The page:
what might ooze if the egg
of the Earth were cracked, light
hatching from the world's blown sphere.
It will already be clear that verbal interactions are being carefully considered in these titles. "Hemispheres" and "Globe" are juxtaposed; the "Dark Room" and "Travelling Light" are susceptible of more than one interpretation, as is "Birth Rights". Rose is a professional literary translator, and it is tempting to see in her method of composition the translator's constant awareness of how many shades of meaning one word may contain, and how it may be nuanced and slanted by its context.
A translator also needs to preserve a certain amount of detachment from the material with which he/she works, and Rose seems unusually able to do this with her own original material. Some of this is very personal, like the old age and death of parents and the unfulfilled desire for children, but it is handled with a remarkable lack of sentimentality, an ability to stand back and create the distance that makes for accurate observation (and, incidentally, licenses the reader to feel the emotion the writer has suppressed). In "Hard Skin", the relationship of mutual dependence between a mother and daughter is expressed entirely through their care for each other's feet:
She rests her legs on mine. I massage
her bunions, rub the lump on top of her foot.
She kneads my protesting arches, the corrugated bone
of my ankle
We may certainly read into the practicalities of this event something about the relationship – "brusque and careful/though we both sometimes draw blood", but it is not dwelt on. The most powerful example of this method is perhaps "Making a Gem", in which she combines the ashes of her parents and dispatches them to be turned into a diamond. From the mundane details of queuing at the post office to the dispassionate account of the refining process in "a hot oven, three hundred centigrade", this distance is maintained, with the result that the one phrase capable of a less literal interpretation, "Matter breaks/under such forces", acquires a great poignancy.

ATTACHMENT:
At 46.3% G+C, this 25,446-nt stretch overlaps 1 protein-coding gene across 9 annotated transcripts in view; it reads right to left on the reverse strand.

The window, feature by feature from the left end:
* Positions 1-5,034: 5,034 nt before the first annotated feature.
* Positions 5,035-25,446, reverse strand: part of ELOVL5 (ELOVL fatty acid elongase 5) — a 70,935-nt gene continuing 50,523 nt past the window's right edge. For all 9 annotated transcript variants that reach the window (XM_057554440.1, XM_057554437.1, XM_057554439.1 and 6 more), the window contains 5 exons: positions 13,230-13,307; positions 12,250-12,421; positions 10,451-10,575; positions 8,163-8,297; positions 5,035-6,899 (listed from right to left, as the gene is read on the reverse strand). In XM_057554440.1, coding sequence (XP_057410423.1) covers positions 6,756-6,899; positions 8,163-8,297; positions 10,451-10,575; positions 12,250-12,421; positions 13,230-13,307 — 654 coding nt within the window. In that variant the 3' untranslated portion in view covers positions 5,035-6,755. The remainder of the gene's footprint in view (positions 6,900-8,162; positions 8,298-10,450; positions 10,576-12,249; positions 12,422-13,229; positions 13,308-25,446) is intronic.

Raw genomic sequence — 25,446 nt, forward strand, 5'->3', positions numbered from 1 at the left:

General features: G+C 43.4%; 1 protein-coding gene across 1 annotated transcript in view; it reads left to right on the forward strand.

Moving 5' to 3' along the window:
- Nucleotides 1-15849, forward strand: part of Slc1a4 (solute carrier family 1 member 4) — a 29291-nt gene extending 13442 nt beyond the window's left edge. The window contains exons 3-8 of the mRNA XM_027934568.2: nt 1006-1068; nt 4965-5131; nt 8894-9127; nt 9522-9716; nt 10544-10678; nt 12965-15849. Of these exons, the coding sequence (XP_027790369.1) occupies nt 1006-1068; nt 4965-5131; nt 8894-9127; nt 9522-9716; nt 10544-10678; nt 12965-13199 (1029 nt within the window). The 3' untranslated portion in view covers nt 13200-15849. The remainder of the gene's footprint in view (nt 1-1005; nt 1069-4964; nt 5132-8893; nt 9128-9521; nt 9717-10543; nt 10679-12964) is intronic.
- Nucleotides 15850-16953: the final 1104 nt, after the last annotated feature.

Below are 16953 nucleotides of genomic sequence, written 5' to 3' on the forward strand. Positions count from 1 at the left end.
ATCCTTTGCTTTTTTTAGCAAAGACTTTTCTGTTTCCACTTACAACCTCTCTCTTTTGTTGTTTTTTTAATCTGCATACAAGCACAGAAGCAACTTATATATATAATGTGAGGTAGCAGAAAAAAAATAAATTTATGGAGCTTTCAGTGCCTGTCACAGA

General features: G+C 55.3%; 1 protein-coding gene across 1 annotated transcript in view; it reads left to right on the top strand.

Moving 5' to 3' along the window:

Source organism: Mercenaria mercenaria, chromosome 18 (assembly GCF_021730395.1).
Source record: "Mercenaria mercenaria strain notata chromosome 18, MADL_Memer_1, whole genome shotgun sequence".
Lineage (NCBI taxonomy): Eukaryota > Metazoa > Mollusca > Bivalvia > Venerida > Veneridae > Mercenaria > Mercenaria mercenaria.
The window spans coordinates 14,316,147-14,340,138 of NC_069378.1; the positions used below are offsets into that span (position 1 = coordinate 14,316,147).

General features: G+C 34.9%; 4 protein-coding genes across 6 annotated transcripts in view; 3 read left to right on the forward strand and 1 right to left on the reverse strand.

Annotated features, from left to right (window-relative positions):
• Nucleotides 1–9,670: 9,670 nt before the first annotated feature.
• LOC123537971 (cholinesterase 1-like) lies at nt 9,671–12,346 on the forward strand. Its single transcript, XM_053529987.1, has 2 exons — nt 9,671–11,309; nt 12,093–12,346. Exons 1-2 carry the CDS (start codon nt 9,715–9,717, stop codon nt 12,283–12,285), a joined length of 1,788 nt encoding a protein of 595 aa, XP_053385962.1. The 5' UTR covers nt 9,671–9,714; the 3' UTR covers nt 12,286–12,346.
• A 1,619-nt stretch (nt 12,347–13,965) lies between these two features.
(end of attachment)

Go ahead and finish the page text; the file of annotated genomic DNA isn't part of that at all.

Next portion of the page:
Such material could be grim, but Rose often allows a sense of humour to come through. "Sample" may seem an unlikely scenario for a poem – a woman, on her way to the clinic in pouring rain with a sample of her husband's sperm, speculates that if the Flood were to return now, she'd be well equipped to board the ark as a pair – but it works beautifully, and in "Minute Waltz", a sense of ageing and loss are treated with a rueful self-deprecation that ends in a genuine punchline (which obviously I'm not going to reveal, but it is both funny and moving). This collection combines universal themes with a care for exact language and dispassionate observation that is far from universal.